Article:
[21] .opd PROGBITS 00000000000113b8 000013b8
               0000000000000138 0000000000000000 WA 0 0 8

        Symbol table '.symtab' contains 86 entries:
           Num: Value Size Type Bind Vis Ndx Name
            76: 00000000000114c0 24 FUNC GLOBAL DEFAULT 21 foo
            78: 0000000000000bb0 76 FUNC GLOBAL DEFAULT 9 .foo

         You can see now that the '.foo' entry actually points into the '.text'
        segment ('Ndx'=9) and its value and size fields represent the functions
        actual address and size. On the other hand, the entry for plain 'foo'
        points into the '.opd' section ('Ndx'=21) and its value and size fields are
        the index into the '.opd' section and the size of the corresponding '.opd'
        section entry (3 pointers on PPC64).

        These so called 'dot symbols' were dropped around gcc 3.4 from GCC and
        BINUTILS, see http://gcc.gnu.org/ml/gcc-patches/2004-08/msg00557.html. But
        nevertheless it may still be necessary to support both formats because we
        either run on an old system or because it is possible at any time that
        functions appear in the stack trace which come from old-style libraries.

        Therefore we not only have to check for the presence of the function
        descriptor table during symbol lookup in 'ElfSymbolTable::lookup()'. We
        additionally have to check that the symbol table entry references the
        '.opd' section. Only in that case we can resolve the actual function
        address from there. Otherwise we use the plain 'st_value' field from the
        symbol table as function address. This way we can also lookup the symbols
        in old-style ELF libraries (although we get the 'dotted' versions in that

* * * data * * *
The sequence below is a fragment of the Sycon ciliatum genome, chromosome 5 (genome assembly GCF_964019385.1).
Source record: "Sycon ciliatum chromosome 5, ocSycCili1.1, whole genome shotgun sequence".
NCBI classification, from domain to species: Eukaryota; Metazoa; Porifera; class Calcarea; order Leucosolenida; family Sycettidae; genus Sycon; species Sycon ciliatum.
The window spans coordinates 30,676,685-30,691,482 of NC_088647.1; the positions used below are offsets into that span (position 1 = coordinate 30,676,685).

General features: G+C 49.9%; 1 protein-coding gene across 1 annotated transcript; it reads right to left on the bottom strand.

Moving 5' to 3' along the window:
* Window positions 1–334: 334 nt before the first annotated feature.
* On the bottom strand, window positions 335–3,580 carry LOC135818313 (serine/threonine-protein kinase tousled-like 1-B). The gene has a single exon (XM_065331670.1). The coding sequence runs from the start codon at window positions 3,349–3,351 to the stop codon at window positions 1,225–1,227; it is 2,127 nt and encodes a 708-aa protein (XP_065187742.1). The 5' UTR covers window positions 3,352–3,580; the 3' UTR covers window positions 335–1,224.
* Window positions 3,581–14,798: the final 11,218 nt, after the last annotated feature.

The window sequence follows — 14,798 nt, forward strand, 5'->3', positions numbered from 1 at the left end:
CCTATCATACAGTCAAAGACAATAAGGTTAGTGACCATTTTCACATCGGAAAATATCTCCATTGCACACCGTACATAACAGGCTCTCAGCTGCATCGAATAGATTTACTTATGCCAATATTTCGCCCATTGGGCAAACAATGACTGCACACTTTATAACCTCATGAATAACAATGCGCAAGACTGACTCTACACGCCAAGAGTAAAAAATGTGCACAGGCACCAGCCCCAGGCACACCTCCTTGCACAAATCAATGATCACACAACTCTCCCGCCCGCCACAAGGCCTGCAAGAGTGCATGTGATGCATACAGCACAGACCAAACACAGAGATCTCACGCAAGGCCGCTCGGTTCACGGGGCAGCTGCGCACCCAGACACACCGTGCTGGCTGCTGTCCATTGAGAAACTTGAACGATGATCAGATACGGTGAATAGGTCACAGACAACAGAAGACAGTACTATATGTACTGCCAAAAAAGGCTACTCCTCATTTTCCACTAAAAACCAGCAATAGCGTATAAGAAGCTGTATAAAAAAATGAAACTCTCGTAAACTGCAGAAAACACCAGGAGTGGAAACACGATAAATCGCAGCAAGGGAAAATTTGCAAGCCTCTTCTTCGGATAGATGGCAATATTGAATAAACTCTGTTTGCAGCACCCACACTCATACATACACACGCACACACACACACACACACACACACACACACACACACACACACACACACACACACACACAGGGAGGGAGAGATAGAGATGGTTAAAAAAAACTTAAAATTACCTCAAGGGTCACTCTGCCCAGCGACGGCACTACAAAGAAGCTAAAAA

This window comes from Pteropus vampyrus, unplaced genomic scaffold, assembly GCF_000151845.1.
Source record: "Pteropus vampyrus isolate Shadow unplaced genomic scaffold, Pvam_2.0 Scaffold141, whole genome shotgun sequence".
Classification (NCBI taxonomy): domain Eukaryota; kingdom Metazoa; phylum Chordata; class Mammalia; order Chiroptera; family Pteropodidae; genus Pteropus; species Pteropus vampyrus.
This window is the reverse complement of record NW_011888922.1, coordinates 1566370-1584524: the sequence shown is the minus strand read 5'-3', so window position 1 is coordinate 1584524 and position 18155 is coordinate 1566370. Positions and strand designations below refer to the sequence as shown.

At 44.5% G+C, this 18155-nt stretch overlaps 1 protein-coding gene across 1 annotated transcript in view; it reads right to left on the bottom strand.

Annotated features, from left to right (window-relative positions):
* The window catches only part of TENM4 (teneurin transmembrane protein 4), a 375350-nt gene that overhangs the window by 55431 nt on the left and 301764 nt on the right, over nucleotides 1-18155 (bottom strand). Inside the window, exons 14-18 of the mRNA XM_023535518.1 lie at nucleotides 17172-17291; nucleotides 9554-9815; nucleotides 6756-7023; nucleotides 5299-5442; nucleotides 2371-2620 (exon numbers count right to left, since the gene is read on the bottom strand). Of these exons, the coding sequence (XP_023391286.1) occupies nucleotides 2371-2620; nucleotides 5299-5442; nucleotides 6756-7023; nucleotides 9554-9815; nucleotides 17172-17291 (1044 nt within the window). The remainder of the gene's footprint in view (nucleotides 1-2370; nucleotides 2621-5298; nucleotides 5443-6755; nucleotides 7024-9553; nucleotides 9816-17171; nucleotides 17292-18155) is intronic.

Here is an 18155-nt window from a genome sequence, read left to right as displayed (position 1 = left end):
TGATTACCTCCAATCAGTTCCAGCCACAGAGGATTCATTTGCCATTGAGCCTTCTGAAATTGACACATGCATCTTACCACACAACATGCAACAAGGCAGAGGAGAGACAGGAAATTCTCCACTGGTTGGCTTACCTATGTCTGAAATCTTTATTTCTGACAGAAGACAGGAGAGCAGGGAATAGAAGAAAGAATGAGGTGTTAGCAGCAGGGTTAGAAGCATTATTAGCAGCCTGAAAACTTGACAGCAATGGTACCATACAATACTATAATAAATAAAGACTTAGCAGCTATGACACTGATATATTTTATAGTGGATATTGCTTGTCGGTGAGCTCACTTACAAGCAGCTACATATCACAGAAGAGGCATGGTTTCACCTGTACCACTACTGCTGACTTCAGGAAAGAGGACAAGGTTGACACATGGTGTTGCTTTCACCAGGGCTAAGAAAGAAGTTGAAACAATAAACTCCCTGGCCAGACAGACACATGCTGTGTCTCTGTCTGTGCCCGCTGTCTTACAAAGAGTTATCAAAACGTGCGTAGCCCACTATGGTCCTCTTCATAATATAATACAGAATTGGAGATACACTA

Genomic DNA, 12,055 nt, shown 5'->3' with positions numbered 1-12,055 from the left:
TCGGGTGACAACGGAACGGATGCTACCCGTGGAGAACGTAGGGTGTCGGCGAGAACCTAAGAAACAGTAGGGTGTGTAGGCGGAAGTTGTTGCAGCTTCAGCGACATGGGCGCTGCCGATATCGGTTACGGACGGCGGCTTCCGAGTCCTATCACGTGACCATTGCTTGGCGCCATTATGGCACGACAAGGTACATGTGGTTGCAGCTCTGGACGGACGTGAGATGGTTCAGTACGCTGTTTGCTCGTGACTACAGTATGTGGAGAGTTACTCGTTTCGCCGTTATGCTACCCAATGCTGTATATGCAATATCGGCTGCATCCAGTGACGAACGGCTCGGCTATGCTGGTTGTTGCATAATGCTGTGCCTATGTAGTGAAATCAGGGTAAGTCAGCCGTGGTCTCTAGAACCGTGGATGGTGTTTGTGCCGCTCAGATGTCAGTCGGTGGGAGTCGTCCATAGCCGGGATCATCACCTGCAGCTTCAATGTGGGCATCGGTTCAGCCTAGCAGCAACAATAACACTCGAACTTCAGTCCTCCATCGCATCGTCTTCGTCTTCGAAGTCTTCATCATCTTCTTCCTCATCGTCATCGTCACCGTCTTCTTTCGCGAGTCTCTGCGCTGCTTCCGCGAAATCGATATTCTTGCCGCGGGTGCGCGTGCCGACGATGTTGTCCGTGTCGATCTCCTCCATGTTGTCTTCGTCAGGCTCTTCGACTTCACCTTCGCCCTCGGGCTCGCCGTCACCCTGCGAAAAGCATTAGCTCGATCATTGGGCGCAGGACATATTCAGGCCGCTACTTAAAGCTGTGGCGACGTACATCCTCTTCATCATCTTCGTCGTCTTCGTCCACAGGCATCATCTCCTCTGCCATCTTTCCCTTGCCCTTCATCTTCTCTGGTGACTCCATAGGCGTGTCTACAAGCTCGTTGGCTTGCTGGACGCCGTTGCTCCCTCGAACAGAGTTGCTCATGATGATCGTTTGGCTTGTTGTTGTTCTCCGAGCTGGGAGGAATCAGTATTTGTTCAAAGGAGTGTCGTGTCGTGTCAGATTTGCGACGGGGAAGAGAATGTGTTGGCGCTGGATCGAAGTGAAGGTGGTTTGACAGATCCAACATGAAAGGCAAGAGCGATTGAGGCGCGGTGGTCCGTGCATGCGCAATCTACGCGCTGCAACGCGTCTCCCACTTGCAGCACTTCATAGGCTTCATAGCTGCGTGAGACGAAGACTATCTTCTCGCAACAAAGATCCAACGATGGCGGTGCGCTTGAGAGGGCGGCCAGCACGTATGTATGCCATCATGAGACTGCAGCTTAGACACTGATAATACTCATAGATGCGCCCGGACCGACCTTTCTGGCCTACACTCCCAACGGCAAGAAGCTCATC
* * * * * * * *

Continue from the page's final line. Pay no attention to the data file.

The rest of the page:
case). However, if present, the 'dot' will be conditionally removed on
        PPC64 from the symbol in 'ElfDecoder::demangle()' in decoder_linux.cpp.

        Notice that we can not reliably get the function address from old-style
        libraries because the 'st_value' field of the symbol table entries which
        point into the '.opd' section denote the size of the corresponding '.opd'
        entry and not that of the corresponding function. This has changed for the
        symbol table entries in new-style libraries as described at the beginning
        of this documentation.

        This change also slightly improves the implementation of
        ElfSymbolTable::lookup(). Before, the method always iterated over all
        symbols in the symbol table and returned the one with the highest address
        below the requested addr argument. This not only could take a significant
        amount of time for big libraries, it could also return bogus symbols for
        addresses which were not really covered by that symbol table at all. The
        new versions additionally uses the symbol table's st_size field to verify
        that the requested addr argument is indeed within the range covered by the
        corresponding symbol table entry. If so, the search is stopped and the
        symbol is returned immediately.

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                • Assignee:
                  anoll Albert Noll (Inactive)
                  Reporter:
                  anoll Albert Noll (Inactive)
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                  • Created:
                    Updated: